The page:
from The American Heritage® Dictionary of the English Language, 5th Edition.
- noun Nautical A small flatbottom fishing boat with a lugsail on a raking mast.
- noun Scots A kind of flatbottom rowboat.
from The Century Dictionary.
- noun A flattish-bottomed, clincher-built fishing-boat with a square stern.
from the GNU version of the Collaborative International Dictionary of English.
- noun A flat-floored fishing boat with a lug sail, and a drop rudder extending from two to four feet below the keel. It was originally used on the stormy coast of Yorkshire, England.
from Wiktionary, Creative Commons Attribution/Share-Alike License.
- noun nautical small
flat-bottomed fishing boatsuitable for launchingfrom a beach, found on the north-east coast of England and in Scotland.
from The American Heritage® Dictionary of the English Language, 4th Edition
from Wiktionary, Creative Commons Attribution/Share-Alike License
Looking to eastward you saw a dark semicircular streak on the water, and inside this streak a coble glided slowly hither and thither.
Thus, after years of experiment, the "coble" was designed in its present form; and these craft are as much the product of their special locality as are the men who man them.
Thou killest the fish with spear, line, and coble-net; and we, with snares and with nets, which work by the ebb and the flow of the tide.
They were to man the fishing coble at Norfolk Island.
He really does have good manners, thought Richard as he strode alongside the Commandant down the pathway which led from the sawpit to Government House and the storage sheds, one of which, he noted, held the coble and an even smaller boat made from the pieces of the old coble which had foundered on the reef and drowned four men.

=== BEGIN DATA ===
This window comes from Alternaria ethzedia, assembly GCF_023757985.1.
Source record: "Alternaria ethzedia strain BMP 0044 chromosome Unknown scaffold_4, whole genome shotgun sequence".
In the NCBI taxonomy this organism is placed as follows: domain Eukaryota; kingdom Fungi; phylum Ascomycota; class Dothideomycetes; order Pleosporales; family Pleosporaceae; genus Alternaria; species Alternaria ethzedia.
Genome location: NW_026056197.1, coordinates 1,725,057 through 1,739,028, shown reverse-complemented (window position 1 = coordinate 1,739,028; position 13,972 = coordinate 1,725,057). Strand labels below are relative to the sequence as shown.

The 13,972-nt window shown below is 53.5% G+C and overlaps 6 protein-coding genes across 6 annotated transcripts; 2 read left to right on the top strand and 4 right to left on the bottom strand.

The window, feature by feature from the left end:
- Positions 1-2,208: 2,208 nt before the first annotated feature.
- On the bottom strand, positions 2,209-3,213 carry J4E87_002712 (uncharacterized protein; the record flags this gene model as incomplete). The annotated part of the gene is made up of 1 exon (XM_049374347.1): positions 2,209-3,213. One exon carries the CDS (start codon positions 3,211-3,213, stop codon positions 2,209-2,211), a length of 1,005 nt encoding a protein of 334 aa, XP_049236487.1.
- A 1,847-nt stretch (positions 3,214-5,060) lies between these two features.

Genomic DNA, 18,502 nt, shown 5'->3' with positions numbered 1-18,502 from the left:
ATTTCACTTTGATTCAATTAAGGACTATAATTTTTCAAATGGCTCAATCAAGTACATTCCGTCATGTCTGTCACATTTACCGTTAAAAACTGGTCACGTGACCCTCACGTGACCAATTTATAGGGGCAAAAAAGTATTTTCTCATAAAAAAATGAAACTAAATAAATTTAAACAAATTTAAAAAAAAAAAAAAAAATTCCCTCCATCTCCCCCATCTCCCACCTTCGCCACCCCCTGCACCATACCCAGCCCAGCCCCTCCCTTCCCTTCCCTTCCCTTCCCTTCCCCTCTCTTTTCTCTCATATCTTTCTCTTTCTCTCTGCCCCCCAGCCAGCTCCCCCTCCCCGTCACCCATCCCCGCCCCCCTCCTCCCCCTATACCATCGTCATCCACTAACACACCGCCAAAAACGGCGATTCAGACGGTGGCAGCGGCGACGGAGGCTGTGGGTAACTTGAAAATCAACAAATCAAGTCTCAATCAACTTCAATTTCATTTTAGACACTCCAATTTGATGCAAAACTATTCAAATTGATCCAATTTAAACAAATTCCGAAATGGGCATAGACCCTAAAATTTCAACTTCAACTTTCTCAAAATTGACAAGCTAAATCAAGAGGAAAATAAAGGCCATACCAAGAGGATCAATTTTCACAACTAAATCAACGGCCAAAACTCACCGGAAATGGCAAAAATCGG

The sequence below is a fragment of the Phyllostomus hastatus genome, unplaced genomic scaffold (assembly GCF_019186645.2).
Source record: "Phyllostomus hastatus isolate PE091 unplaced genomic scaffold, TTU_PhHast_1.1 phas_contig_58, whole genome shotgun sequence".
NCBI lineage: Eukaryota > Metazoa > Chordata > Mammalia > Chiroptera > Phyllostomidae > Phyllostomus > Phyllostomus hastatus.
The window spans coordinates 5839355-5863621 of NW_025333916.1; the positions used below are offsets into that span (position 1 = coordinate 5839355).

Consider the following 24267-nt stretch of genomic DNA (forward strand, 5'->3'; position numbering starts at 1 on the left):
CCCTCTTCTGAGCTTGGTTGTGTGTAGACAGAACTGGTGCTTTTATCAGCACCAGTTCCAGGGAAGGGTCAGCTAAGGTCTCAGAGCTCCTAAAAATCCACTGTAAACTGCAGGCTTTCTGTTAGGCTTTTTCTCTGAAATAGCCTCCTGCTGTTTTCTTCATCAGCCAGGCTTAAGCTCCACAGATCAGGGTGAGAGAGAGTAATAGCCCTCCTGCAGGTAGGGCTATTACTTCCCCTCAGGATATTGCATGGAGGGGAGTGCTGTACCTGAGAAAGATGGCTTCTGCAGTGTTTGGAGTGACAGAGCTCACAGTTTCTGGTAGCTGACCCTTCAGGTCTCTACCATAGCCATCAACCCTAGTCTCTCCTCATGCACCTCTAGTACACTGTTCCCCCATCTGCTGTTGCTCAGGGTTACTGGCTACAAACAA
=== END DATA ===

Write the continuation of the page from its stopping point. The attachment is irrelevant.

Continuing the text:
Willy Dring, Joe Robinson, Neddy Smith and Tom Watson—the four young, strong, unattached, sea-mad men—were to man the coble to fish whenever possible.
The only trouble was that the fish were capricious; on some days the coble would come in with a hundred, on other days with none.
Unable to make contact with the first of the two sighted ships, Lieutenant Clark in the coble headed for the second one and managed to board her.
The coble got out today and Johnny is dancing attendance on Captain Hunter, so I have his share too.
The coble, so called because it was clinker-built in the manner of a Scotch fishing dinghy, very flat-bottomed, glided across the reef without grazing itself and stroked the mere 150 yards across the lagoon to the straight beach, where some of the surviving members of the community stood waiting: six women, one—the oldest—big with child, and five men whose ages, if their faces reflected their years, varied between shaveling young and grizzled old.